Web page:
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Can you really survive on the State Pension alone?

This financial year, the full basic State Pension you can get is £175.20 per week. This amounts to around £9,110.40 a year.

However, the actual amount retirees receive will depend on their National Insurance contribution record. To get the full weekly amount, a pensioner will need to have 35 qualifying years on their file. The minimum amount required is 10 years. 

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Several other factors go into the State Pension calculation as well. So, the final figure will vary from person to person. However, as a benchmark, the figure of £9,110.40 seems appropriate. 

Is the State Pension enough?

Is £9,110.40 enough to live on in retirement? Surveys suggest it is not. Indeed, according to analysis from consumer magazine Which? retires need on average £20,000 a year in income at least to retire in comfort. That figure includes eating out once a week and at least one holiday a year.

Even to cover basic expenses, Which’s research suggests that the State Pension is not enough. To cover the basics, the magazine reckons retirees will need around £14,000 a year in income. Both of these situations assume retirees own their own home. 

Based on these figures, it seems many retirees cannot survive on the State Pension alone. As such, it may be sensible to build up your own private nest egg as a back-up. 

SIPP benefits

The best way to build a private pension to beat the State Pension is to open a self-invested personal pension. SIPPs are one of the best tools to use to save for the future.

Any money you contribute attracts tax relief at your marginal tax rate. That’s 20% for basic rate taxpayers. So, for every £80 you contribute, the government will add £20 on top to take the total to £100. On top of this, any income or capital gains earned on investments held within a SIPP is tax-free.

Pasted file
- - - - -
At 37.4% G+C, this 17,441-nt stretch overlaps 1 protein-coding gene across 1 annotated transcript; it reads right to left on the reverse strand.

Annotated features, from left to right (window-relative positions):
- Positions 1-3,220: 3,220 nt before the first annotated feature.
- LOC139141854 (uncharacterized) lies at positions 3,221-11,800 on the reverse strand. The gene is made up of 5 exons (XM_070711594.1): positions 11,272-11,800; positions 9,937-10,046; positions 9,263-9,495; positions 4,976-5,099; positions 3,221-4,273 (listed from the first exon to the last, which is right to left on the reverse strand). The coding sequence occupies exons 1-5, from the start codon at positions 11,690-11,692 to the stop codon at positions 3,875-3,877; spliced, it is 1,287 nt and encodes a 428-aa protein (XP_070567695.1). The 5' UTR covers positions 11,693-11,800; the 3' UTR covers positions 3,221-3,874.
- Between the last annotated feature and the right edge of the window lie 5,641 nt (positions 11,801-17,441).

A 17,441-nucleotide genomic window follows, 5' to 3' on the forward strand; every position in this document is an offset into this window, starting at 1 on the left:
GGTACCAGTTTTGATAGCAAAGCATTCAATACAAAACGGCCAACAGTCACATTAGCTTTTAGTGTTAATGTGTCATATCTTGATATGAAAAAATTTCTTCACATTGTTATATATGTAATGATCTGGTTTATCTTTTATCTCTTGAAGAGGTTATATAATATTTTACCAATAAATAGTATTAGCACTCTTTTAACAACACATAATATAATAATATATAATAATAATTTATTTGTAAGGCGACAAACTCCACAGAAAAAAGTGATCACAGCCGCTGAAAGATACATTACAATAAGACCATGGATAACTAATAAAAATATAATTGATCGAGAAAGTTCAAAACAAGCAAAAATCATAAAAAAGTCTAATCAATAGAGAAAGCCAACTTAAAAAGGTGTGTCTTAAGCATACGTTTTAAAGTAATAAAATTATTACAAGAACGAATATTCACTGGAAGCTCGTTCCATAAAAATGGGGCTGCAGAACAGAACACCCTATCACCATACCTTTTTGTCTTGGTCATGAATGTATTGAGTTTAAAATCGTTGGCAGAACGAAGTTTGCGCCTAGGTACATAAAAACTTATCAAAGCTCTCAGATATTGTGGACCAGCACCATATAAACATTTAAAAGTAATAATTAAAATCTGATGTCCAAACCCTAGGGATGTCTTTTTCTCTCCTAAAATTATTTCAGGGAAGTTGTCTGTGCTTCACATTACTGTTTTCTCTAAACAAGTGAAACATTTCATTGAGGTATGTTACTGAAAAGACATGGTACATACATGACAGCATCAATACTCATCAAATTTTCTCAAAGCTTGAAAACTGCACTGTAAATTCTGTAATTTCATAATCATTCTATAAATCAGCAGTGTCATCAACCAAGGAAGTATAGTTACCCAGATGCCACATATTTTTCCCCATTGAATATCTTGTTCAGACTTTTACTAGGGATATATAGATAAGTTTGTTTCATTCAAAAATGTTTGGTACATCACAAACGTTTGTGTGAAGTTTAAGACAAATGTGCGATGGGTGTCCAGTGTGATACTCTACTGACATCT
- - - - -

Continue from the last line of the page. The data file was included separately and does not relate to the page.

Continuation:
Owning FTSE 100 stocks may be the best way to grow your money in a SIPP.

Over the past 35 years, the FTSE 100 has returned around 8% per annum. Even though the market has experienced several severe downturns during this period. In other words, the stock market has a strong track record of not only recovering from its downturns but also in delivering new record highs. 

That said, not all of the index’s constituents have produced such attractive returns. Some have struggled to provide a positive performance. Therefore, sticking with high-quality shares with strong balance sheets may be the best investment strategy if you want to beat the State Pension. 

The returns available to investors who buy while the index offers a margin of safety could be much higher than those of the broader market. That suggest that now could be a great time to start buying stocks after the recent stock market crash.

As noted above, the FTSE 100 has a strong track record of recovering from market slumps and going on to print new highs. Therefore, buying stocks right now could be a sound strategy for SIPP investors looking to generate significant returns over the coming years.

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Rupert Hargreaves has no position in any of the shares mentioned. The Motley Fool UK has no position in any of the shares mentioned. Views expressed on the companies mentioned in this article are those of the writer and therefore may differ from the official recommendations we make in our subscription services such as Share Advisor, Hidden Winners and Pro. Here at The Motley Fool we believe that considering a diverse range of insights makes us better investors.